Braxley’s career narrative is one of adventure, persistence, and fate. As a Peace Corps volunteer, she took the MCAT while teaching in West Africa and then matriculated to Northwestern for medical school. She completed her residency at Emory and stayed as an attending. Attracted to the benefits of working at a high-acuity community hospital, Dr. Braxley began splitting her time with another local facility, DeKalb Medical Center, and it was a perfect fit. Vituity staffed the Dekalb Emergency Department, and so Braxley became a member of the Vituity community.
Braxley knew that Vituity was a “democratic Partnership,” but those words didn’t mean much to her during her initial job selection. A physician Partner shares many similarities with independent contractors, with the critical difference that partnerships empower their owners to apply their voice and their votes to impact real transformation. Independent contractors have fewer opportunities to innovate or create change. She was just happy to be in a work environment that she loved. She subsequently learned that at Vituity each physician starts as a co-owner and partner in the organization. They have no super-owners, outside investors, or debt, and all income from the practice is fully returned to the providers and reinvested in patient care. With a culture that celebrates collegiality, collaboration, and equity, Braxley feels incredibly lucky to have found a professional home with Vituity.
As owners, Vituity partners get paid an hourly rate, which is set locally by the physicians that practice at each hospital and varies between locations. All physicians are responsible for their own taxes and benefits, which is why they generally make more money than typical employees. Owners do not get any paid time off, including maternity leave, vacation, or sick time. Any Partner at Vituity must plan ahead and save up if they want to pay themselves during expected time off.
Of course, this information is crucial to any physician planning to have a family. Braxley became pregnant with her first daughter soon after marrying her husband. Recognizing the financial hardship of being unpaid during her maternity leave, Braxley and her husband sat down and made a budget for the first time in their lives. They anticipated their cost of living for a three-month leave and put money monthly into a maternity savings account during her entire pregnancy. Braxley says their plan was stressful at first, but all worked out well, and she was able to stay home comfortably for the whole three months.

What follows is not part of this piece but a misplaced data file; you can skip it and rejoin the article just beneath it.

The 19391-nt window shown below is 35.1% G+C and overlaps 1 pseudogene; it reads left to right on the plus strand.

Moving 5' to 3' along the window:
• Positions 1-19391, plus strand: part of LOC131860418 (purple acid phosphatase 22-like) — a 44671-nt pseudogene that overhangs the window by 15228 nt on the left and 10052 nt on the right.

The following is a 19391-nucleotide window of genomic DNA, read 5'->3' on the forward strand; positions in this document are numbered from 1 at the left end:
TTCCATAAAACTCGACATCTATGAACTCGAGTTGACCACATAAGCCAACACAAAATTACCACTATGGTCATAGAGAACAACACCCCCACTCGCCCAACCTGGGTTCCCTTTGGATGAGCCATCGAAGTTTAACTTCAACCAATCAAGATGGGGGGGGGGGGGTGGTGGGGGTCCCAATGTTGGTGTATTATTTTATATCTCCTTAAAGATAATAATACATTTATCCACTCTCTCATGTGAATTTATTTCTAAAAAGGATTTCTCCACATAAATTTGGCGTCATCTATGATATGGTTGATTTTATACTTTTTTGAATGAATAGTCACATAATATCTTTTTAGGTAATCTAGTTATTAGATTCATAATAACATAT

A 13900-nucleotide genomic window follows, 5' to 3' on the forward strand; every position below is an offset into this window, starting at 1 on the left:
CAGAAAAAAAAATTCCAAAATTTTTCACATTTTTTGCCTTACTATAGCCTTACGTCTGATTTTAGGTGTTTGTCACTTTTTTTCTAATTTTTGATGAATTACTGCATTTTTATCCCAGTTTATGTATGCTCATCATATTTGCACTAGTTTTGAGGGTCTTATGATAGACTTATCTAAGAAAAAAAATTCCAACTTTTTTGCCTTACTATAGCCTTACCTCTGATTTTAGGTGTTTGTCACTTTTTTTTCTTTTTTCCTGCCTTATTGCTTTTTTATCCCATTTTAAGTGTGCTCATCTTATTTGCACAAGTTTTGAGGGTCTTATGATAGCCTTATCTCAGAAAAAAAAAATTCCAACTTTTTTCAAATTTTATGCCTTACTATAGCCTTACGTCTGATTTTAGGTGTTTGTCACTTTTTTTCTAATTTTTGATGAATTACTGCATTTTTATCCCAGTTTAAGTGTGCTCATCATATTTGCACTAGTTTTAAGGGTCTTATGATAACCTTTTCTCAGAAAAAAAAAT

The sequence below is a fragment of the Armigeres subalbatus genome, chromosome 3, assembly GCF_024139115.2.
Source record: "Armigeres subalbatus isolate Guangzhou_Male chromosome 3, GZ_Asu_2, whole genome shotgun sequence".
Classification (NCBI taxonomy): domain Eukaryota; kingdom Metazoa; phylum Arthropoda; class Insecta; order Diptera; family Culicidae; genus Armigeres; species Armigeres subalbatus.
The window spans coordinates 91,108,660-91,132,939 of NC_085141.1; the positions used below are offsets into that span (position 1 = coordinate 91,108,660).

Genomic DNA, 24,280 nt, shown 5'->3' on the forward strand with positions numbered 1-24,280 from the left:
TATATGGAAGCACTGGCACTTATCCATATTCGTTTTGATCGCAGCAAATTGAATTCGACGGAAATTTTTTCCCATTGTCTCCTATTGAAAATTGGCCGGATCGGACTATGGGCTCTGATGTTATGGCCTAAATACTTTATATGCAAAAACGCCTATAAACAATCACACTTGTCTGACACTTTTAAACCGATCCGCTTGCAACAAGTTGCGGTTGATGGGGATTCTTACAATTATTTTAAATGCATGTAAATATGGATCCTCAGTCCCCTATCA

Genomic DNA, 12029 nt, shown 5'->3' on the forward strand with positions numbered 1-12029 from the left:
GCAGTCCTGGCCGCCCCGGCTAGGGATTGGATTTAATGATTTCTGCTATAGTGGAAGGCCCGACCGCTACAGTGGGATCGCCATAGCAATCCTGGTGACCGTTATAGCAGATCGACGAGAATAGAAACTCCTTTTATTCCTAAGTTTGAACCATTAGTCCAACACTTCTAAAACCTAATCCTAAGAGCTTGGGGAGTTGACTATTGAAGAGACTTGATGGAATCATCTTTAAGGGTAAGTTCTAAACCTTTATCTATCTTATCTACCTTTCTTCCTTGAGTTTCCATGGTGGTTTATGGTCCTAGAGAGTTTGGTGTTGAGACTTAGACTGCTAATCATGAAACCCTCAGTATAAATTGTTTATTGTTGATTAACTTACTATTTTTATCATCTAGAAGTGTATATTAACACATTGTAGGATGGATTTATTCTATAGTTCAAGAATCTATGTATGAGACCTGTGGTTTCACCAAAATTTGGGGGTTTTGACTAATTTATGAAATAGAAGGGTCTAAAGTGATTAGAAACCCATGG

Braxley became pregnant again about a year later. She had just returned to the United States (and Vituity) from Rwanda, after helping build an emergency medicine residency there. It was around this time that Vituity announced their plan for a new parental support stipend. Every new mother or father would receive a $10,000 gift, no strings attached, to subsidize a 60-day leave of absence from clinical work, whether the new child was via birth or adoption. Each new parent would also be eligible for a $25,000 interest-free loan that could be paid back over 2 years following the physician’s return to work. Braxley credits the development of this program to Tiffany Hackett, MD, FACEP, MBA, Director of Service and Operational Excellence and a champion for programs supporting women partners. Hackett proposed this stipend to lessen the financial burden on Vituity Partners who are also new parents. After board review for financial feasibility, the program was implemented Jan. 1, 2016. Braxley gave birth Jan. 4, 2016 and received the full stipend and the $25,000 loan.
Because of the new Vituity parental support benefit, Braxley and her husband did not feel the same financial burden during her second pregnancy and maternity leave. In fact, Braxley was able to stay out even longer with her second daughter than her first. They are paying back the interest free loan slowly over the next two years, via a small amount taken out automatically from her monthly paycheck.
Braxley is loyal and dedicated not only to her patients, local physician partners, and medical specialty, but also to Vituity. They developed and offered these benefits without prompting or pressure, just because it was the right thing to do. They are setting the standard for what a progressive emergency medicine organization looks like. Braxley was the pioneering physician at Vituity to take advantage of the parental stipend. She looks forward to seeing many of her colleagues flourish as new parents and physicians as a result of Vituity’s visionary support.
This post was originally published by FeminEM.